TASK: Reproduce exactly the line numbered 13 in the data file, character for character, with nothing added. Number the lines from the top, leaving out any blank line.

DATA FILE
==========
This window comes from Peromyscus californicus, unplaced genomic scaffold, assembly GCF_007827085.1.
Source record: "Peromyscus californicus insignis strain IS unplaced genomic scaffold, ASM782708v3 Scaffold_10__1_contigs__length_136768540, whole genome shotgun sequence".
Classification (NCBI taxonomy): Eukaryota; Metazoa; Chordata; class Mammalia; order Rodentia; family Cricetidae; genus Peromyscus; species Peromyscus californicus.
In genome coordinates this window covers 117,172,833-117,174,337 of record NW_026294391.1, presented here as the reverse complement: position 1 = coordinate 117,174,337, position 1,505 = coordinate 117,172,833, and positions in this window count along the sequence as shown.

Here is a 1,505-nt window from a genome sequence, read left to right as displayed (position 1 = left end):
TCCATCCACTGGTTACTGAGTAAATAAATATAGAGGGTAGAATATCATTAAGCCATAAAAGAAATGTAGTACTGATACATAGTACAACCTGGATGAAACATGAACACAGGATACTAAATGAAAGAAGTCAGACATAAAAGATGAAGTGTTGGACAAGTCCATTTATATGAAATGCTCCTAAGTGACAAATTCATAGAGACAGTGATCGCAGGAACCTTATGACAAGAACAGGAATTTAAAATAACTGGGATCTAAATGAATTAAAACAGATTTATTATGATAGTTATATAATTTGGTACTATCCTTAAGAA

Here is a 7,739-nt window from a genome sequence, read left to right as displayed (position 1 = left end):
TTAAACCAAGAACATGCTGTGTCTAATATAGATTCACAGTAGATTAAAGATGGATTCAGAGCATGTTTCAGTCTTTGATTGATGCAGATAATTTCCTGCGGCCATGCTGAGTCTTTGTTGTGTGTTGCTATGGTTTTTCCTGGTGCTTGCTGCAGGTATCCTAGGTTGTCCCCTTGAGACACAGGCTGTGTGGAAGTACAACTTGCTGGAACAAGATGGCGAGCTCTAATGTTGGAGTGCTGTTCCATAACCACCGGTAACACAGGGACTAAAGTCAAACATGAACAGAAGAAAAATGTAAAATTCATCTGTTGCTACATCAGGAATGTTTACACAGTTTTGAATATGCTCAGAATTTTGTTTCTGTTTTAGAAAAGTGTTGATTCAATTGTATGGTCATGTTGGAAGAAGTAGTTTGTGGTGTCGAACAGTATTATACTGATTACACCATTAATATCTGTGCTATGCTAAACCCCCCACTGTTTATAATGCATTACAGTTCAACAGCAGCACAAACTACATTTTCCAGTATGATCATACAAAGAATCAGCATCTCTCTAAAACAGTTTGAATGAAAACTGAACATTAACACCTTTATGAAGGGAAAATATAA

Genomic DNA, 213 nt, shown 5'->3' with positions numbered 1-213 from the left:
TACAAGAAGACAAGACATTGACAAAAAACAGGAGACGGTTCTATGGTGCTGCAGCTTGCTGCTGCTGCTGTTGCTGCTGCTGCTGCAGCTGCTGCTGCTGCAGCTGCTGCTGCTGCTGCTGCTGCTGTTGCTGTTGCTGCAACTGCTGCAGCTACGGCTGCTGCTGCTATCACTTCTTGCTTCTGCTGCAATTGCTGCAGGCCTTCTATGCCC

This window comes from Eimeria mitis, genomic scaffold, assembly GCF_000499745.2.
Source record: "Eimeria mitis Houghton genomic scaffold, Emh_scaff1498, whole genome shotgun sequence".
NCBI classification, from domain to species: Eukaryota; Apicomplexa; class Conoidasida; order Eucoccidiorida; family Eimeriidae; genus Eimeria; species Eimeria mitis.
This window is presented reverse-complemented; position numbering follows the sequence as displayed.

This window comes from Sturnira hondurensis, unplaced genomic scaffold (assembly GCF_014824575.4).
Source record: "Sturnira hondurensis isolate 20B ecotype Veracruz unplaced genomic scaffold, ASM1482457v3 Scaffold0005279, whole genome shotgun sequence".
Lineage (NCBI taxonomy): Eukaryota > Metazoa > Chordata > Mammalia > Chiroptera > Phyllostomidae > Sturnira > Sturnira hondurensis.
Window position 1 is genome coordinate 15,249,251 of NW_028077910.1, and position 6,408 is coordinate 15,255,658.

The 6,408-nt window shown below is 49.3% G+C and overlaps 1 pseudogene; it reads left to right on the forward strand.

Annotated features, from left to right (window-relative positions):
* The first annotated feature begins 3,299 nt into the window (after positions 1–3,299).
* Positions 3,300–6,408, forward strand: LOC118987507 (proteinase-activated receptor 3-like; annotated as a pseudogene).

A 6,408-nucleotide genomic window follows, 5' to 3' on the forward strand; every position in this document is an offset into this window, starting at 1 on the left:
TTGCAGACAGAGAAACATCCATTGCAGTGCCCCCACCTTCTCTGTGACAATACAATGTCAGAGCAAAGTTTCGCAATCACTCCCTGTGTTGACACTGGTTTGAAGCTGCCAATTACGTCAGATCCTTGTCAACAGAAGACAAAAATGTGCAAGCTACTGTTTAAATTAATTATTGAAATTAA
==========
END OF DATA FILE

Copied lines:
NCBI classification, from domain to species: Eukaryota; Apicomplexa; class Conoidasida; order Eucoccidiorida; family Eimeriidae; genus Eimeria; species Eimeria mitis.